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Common Diseases After a Heavy Downpour

Updated on August 11, 2015

IT IS ALMOST zero visibility… the heavy rains made traveling by car dangerous. The roads are wet, and slowly due to the clogged drainage system, floods have conquered most part of the road giving a preview of a water world.

What is the best thing to do but to park your car somewhere safe and wait for the rains or the floods to subside? While inside your car (parked somewhere hopefully safe) gives you a lot of time to think about the rains and realize that the weather has become too irrational it can no longer be predicted with reliable certainty.

What is now considered to be the “new normal” is when the sun shines brightly in the morning and then a heavy downpour would greet you at the end of the day. What is happening is totally unexplainable. Could this be an effect of “climate change” where we have to expect the unexpected?

With this kind of weather of sudden rains, other than the inconvenience and danger it brings, its threat to health should not be ignored. Common diseases during this very unpredictable weather condition immediately rise and affect a great number of the population.

Dengue and Malaria

During a sudden downpour when it is practically raining cats and dogs - water drums, gutters, tin cans, jars, old tires and various debris - are often filled with stagnant rainwater. This creates an ideal breeding ground for mosquitoes medically identified as responsible for the life threatening Dengue and Malaria. Common victims are children and the elderly.

More often it is very difficult to differentiate the symptoms of Dengue and Malaria since both exhibit flu-like symptoms, vomiting and muscle pains.

If you are are bitten by mosquitoes and suddenly you experience symptoms characteristics of either Dengue or Malaria, it is best to seek immediate medical advice.


With continuous rains, cities and communities are usually engulfed in floods turning them into a water world. In some low lying areas, it is common to see people wading, walking or even swimming in the flood unmindful of the floating garbage, plastics and even dead animals in the water. Worse, children can even be seen swimming and frolicking in the filthy and murky floodwater as if it is a one big swimming pool.

Rodents such as rats and mice are identified as carriers of the bacteria that cause this disease. With garbage and various thrash floating in the floodwater, these rodents can be seen hopping and scurrying from one floating debris to the other carrying the disease in their urine that is mixed with the floodwater.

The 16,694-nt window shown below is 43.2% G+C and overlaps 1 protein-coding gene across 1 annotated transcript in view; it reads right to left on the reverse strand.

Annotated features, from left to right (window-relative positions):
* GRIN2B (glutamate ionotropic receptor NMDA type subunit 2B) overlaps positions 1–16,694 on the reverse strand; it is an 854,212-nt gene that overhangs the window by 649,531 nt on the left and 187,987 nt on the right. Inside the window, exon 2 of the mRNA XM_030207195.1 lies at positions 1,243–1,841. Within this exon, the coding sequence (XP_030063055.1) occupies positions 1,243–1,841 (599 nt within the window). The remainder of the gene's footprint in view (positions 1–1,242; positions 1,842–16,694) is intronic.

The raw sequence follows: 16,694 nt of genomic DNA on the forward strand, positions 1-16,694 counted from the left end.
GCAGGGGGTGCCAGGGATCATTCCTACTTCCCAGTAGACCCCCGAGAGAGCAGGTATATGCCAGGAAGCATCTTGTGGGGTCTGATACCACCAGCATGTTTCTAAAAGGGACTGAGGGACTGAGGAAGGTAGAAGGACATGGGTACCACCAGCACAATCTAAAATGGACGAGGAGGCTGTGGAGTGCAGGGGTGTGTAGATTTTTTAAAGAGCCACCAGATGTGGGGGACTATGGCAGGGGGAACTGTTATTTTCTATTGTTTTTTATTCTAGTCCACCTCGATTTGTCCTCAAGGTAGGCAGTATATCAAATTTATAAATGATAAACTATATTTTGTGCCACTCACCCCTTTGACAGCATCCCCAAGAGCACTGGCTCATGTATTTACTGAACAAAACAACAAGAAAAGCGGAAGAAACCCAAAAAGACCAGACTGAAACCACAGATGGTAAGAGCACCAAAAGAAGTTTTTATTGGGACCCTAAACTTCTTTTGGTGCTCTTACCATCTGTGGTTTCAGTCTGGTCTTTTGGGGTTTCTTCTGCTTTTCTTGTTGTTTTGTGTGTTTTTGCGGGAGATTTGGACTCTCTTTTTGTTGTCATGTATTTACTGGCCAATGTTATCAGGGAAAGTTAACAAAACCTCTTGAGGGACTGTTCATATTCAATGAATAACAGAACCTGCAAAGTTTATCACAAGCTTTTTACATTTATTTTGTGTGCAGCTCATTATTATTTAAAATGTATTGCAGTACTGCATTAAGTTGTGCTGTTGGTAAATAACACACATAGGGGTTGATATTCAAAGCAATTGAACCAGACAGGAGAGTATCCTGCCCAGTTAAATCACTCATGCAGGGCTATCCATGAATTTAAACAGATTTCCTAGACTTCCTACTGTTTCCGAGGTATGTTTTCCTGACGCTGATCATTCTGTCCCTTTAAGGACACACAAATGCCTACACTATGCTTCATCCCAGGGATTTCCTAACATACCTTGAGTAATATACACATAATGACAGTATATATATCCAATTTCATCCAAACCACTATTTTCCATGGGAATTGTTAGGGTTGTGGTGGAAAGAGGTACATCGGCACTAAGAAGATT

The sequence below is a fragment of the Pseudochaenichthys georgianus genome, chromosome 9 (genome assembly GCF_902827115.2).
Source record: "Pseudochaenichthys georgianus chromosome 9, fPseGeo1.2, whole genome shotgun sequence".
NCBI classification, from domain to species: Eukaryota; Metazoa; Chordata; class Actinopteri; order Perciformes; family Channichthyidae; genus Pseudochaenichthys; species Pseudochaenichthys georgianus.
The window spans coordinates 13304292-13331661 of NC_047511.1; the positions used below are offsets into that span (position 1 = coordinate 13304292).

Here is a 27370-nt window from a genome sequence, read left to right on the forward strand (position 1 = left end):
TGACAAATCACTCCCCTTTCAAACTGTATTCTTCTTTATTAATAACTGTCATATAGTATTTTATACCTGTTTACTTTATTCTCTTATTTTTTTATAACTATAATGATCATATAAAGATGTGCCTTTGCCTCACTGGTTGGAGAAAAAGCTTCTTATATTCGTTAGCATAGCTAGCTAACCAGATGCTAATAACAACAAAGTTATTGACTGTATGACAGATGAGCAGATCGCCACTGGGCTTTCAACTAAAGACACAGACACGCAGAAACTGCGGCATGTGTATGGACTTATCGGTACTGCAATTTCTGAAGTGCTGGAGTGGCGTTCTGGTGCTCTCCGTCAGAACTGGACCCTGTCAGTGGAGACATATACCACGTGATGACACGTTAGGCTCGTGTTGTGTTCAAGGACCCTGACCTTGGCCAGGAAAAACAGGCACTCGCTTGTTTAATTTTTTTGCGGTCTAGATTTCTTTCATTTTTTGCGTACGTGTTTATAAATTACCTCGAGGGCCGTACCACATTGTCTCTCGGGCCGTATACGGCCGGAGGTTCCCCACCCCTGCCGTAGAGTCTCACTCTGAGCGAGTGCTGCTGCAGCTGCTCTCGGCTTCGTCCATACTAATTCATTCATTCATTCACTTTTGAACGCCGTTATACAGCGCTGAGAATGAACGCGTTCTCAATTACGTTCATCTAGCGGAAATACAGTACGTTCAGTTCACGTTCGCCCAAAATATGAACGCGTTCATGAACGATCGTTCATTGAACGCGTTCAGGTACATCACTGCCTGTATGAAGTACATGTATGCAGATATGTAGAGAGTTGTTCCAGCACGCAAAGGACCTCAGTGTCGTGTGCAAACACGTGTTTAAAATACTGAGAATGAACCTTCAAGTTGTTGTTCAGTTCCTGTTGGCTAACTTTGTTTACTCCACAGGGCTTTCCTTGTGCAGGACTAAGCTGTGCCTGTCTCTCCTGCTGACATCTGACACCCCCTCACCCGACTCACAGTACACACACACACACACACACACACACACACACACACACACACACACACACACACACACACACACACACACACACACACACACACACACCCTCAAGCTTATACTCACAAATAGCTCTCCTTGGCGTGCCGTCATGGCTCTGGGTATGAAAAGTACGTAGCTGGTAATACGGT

Leptospirosis usually result from the wading, walking, frolicking and swimming in the flood and its symptoms are characterized by high fever, muscle pains, chills and rashes. If you ever experience these symptoms it is best to visit your nearest medical clinic.

Colds and Flu

With all the germs and viruses in the filthy floodwater, it is not surprising that colds and flu are common diseases as an aftermath of a storm.

In areas where floodwaters are slow to subside, residents and travelers have no choice but to walk or wade in flood to reach their destinations. Oftentimes, with the need to travel to work or school, many are forced to walk and wade in the flood barefoot and without the appropriate gears. This scenario gives germs and viruses an unrestricted access to the body causing colds and flu.

When fever, muscle pains, chills, headache, runny nose strike you after walking, wading or frolicking in the flood, it is time to see the doctor immediately to avoid more serious complications.

Various Skin Diseases

A virus and germ-ridden flood area, prolonged skin exposure and neglect to avail of preventive medication can causes various skin diseases and fungal infections such as eczema, scabies, dermatitis and other allergies.

Just imagine the number of viruses and germs in the flood yet you can see children swimming in it without fear of anything. Parents seem to be oblivious of the dangers or what kind of disease their children can get from swimming in the flood as they can be seen conspicuously allowing their kids to enjoy and do whatever they please. It is really a very lamentable scenario of parental neglect.

Some Ways to Prevent These Diseases

Avoid contact with floodwater or better still relocate to a flood free area! Yes this is better said than done! But, if you cannot do this given your existing circumstances, the best and cheapest way to avoid these diseases is prevention.

  1. Use mosquito repellant. If the cost of these repellants is hard on the budget, avoid skin exposure by wearing long sleeves and pants. At night, sleep with a reliable mosquito net. Empty all containers that are filled with stagnant rainwater to prevent the breeding of mosquitoes.
  2. Buy a good pair of boots. Walking barefoot in the flood is one sure way of contracting these diseases.
  3. Clean and wash you hands. This is very basic and one of the most effective way of preventing getting sick of these fatal diseases.
  4. Realize that a flooded community is not akin to a one big swimming pool. If your community has been reduced to a water world, never forget that it is not a safe to swim and parents should deter their children from taking the plunge.
  5. Clean your surroundings. Clogged drainage systems are caused by thrash and garbage. Mosquitoes thrive in unclean environments.


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    • teaches12345 profile image

      Dianna Mendez 2 years ago

      This is interesting and good information to have on hand should one encounter a flood or weather disaster.

    • theBAT profile image

      theBAT 2 years ago

      Kat-martin thank you for dropping by.

    • Kat-martin profile image

      Kathleen Bona 2 years ago from Rochester, New York

      Well put together, informative article.